Tag Archives: Tim Gautreaux

Cult Authors

The most common use of the word ‘cult’ is a dodgy religion, one which involves brainwashing and that excludes the world through secrecy.

Areas of the arts, particularly film, music and writing are breeding grounds for cults, with enthusiastic followers knowing about work which is largely obscure to the masses. Being labelled a cult author could be seen as a comment on how commercial you are, though there are successful writers who have cult books.

By the qualifier of sales alone, most cult authors write in a literary way. There are some, such as Haruki Murakami who prosper, and whose readers could be labelled a ‘tribe’ or ‘nation’. Even deceased writers, such as Charles Bukowski, still have healthy sales while remaining an acquired taste. 

Image result for book wind up bird chronicle

Some authors who wrote a book that once had a cult following, have achieved recognition from masses of readers. The best-known recent example is Stoner by John Williams. John Kennedy Toole’s A Confederacy of Dunces is the perfect example of a book that took years to be published, then won adulation for its deceased author, before becoming a novel read by only a few.

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Then, there are the less well-known novelists, who none the less have enthusiastic readers who hunt out-of-print titles and wait for the latest release.

Some of my favourites are Richard Brautigan, Mick Jackson, Brady Udall, Charles Lambert, Justin Cartwright, Tim Gautreaux and Donald Harington.

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If you’re looking for a laugh with richly-imagined situational comedy, seek out Brady Udall‘s Mormon novels or Donald Harington‘s Ozark Mountains sagas. Richard Brautigan’s style is unique and his stories can be funny, sinister and moving in their emotional intensity.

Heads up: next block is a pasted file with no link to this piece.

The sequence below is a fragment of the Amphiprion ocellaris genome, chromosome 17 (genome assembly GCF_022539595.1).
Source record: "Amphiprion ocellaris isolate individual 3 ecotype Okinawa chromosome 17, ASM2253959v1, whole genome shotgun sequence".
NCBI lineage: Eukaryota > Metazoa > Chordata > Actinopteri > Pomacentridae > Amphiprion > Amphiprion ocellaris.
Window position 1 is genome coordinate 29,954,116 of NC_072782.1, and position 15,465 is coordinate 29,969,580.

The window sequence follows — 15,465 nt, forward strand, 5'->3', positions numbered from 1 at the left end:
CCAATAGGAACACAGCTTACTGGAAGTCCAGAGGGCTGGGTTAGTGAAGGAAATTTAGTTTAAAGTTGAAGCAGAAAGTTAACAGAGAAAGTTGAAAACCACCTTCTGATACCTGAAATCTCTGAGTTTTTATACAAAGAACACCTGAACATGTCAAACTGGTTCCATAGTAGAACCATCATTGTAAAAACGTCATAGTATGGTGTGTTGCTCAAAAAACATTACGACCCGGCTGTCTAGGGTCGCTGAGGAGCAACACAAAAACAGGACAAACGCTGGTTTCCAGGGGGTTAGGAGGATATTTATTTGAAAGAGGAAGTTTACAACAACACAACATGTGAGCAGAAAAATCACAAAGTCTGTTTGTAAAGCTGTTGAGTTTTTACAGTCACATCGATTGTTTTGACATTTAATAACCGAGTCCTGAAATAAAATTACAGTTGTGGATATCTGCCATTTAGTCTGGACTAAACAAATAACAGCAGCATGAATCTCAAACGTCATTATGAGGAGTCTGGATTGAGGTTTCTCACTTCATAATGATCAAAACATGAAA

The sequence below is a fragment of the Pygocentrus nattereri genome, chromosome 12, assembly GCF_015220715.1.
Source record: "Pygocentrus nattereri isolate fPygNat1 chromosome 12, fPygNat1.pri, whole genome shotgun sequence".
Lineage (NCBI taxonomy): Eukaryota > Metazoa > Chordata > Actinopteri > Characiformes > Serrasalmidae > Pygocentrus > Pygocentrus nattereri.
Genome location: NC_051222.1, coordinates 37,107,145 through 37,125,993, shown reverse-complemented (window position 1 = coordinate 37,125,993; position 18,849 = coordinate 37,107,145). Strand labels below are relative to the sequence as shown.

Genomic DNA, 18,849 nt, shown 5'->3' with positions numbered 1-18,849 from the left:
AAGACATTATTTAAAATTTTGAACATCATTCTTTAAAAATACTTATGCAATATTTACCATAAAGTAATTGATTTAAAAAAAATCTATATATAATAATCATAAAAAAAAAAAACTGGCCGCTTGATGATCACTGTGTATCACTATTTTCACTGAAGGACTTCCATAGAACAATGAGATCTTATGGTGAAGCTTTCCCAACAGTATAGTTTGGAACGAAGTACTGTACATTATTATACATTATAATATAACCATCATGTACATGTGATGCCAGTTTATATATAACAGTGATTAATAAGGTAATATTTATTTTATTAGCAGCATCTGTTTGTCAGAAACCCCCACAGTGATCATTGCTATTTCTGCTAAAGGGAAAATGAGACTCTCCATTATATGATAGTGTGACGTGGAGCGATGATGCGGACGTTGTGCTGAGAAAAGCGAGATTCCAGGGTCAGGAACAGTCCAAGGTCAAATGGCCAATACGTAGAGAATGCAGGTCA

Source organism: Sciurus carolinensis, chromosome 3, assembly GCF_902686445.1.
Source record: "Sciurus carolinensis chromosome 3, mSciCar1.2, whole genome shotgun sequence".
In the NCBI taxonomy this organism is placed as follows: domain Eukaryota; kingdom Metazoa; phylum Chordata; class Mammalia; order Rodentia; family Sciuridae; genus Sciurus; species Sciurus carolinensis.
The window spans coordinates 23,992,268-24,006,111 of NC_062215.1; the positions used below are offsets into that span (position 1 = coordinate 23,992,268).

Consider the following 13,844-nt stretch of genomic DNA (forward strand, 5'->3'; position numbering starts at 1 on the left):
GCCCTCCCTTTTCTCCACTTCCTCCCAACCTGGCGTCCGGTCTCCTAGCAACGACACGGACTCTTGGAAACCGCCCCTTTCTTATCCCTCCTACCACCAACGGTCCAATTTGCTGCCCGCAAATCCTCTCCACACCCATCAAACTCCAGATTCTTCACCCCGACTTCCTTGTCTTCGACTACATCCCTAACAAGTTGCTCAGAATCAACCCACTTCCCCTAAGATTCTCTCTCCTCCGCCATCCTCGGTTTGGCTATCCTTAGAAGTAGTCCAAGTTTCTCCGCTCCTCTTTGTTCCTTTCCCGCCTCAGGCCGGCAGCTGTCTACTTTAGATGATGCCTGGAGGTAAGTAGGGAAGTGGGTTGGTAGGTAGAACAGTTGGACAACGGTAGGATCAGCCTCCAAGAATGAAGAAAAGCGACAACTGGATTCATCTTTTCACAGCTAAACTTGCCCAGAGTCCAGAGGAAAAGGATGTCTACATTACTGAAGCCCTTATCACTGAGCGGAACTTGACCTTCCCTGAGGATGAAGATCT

Image result for books Donald Harington

Mick Jackson, Charles Lambert and Justin Cartwright are British novelists, whose fluid writing style is a joy to read, yet they’re largely overlooked in favour of hacks who’ve got lucky with a bestseller.

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Tim Gautreaux is a poet, short story writer and novelist, and his novel The Clearing is one of my favourites.

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Do you follow any cult authors?

What hidden literary gems do you know about?

Stealing: My Confession

It’s been said by various fine minds, T.S. Eliot, Steve Jobs and Alfred Tennyson included, that: ‘Good Artists copy; great artists steal.’

I don’t mean plagiarism, where long sections of a previously published work are lifted and used by an inferior writer; there have been many examples of that through the years.

Nor do I mean the alarming theft of whole ebooks which are hijacked, given a new title and published online under a pen name by ratbags wanting to profit from an author’s hard work.

No, I’m referring to when we read a phrase or see a literary technique that we can ‘borrow’ and turn to our purpose. To a large extent, we writers are magpies picking up anecdotes, interesting snippets of language and overheard conversations to decorate our own nests.

We’re always ‘on’, especially with a WIP, alert to possibilities. Just recently, I came across a couple of choice descriptions in a novel and a poem. One was in Tim Gautreaux’s fine novel The Missing where he described some dilapidated store fronts ‘faced with cupped pine boards bleeding nail rust’. I loved the idea of old dried-out timber bleeding nail rust, so purloined it to add to a scene where my protagonist detective visits a seemingly abandoned ramshackle farm, only to find the farmer dead inside, sitting mummified at his kitchen table.

A charming poem An Hour by Polish bard Czeslaw Milosz spoke of the ‘zealous hum of bees’. Yoink went I, adding it to my opening chapter where a mysterious woman is lying among the heather on a hot summer day, before going to a rendezvous with a man who will murder her.

That’s my confession!

Have any of you stolen anything juicy recently?

(Fess up—it’s good for the soul)